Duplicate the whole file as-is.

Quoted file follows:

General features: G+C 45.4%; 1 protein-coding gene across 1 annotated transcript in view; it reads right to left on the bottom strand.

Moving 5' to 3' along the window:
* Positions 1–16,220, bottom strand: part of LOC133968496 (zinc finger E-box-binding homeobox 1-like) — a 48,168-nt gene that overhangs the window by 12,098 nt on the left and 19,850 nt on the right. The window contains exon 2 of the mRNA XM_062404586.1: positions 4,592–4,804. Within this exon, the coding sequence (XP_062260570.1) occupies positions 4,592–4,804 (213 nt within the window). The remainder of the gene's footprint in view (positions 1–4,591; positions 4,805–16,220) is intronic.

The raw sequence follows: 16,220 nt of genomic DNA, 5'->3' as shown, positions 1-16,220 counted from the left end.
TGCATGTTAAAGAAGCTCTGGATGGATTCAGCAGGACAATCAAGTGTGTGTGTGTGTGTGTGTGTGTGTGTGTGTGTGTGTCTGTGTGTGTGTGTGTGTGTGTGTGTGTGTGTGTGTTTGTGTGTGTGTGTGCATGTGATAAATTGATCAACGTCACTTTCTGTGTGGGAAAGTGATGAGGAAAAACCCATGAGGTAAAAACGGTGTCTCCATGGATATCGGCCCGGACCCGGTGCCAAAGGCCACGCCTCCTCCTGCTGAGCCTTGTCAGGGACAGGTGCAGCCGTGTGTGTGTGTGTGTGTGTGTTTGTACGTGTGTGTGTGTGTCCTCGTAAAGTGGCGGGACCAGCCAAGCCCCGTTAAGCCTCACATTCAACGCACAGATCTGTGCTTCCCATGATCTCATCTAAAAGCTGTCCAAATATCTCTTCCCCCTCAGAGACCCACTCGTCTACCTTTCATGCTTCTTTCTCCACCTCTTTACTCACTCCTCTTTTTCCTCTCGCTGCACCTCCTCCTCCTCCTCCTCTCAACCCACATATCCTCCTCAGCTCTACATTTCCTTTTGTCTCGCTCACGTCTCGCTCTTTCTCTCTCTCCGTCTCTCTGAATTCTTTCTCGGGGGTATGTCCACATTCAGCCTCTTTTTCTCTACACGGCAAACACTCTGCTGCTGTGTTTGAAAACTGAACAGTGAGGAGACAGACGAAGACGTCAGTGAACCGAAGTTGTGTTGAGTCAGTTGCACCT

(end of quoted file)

General features: G+C 45.4%; 1 protein-coding gene across 1 annotated transcript in view; it reads right to left on the bottom strand.

Moving 5' to 3' along the window:
* Positions 1–16,220, bottom strand: part of LOC133968496 (zinc finger E-box-binding homeobox 1-like) — a 48,168-nt gene that overhangs the window by 12,098 nt on the left and 19,850 nt on the right. The window contains exon 2 of the mRNA XM_062404586.1: positions 4,592–4,804. Within this exon, the coding sequence (XP_062260570.1) occupies positions 4,592–4,804 (213 nt within the window). The remainder of the gene's footprint in view (positions 1–4,591; positions 4,805–16,220) is intronic.

The raw sequence follows: 16,220 nt of genomic DNA, 5'->3' as shown, positions 1-16,220 counted from the left end.
TGCATGTTAAAGAAGCTCTGGATGGATTCAGCAGGACAATCAAGTGTGTGTGTGTGTGTGTGTGTGTGTGTGTGTGTGTGTCTGTGTGTGTGTGTGTGTGTGTGTGTGTGTGTGTGTTTGTGTGTGTGTGTGCATGTGATAAATTGATCAACGTCACTTTCTGTGTGGGAAAGTGATGAGGAAAAACCCATGAGGTAAAAACGGTGTCTCCATGGATATCGGCCCGGACCCGGTGCCAAAGGCCACGCCTCCTCCTGCTGAGCCTTGTCAGGGACAGGTGCAGCCGTGTGTGTGTGTGTGTGTGTGTTTGTACGTGTGTGTGTGTGTCCTCGTAAAGTGGCGGGACCAGCCAAGCCCCGTTAAGCCTCACATTCAACGCACAGATCTGTGCTTCCCATGATCTCATCTAAAAGCTGTCCAAATATCTCTTCCCCCTCAGAGACCCACTCGTCTACCTTTCATGCTTCTTTCTCCACCTCTTTACTCACTCCTCTTTTTCCTCTCGCTGCACCTCCTCCTCCTCCTCCTCTCAACCCACATATCCTCCTCAGCTCTACATTTCCTTTTGTCTCGCTCACGTCTCGCTCTTTCTCTCTCTCCGTCTCTCTGAATTCTTTCTCGGGGGTATGTCCACATTCAGCCTCTTTTTCTCTACACGGCAAACACTCTGCTGCTGTGTTTGAAAACTGAACAGTGAGGAGACAGACGAAGACGTCAGTGAACCGAAGTTGTGTTGAGTCAGTTGCACCT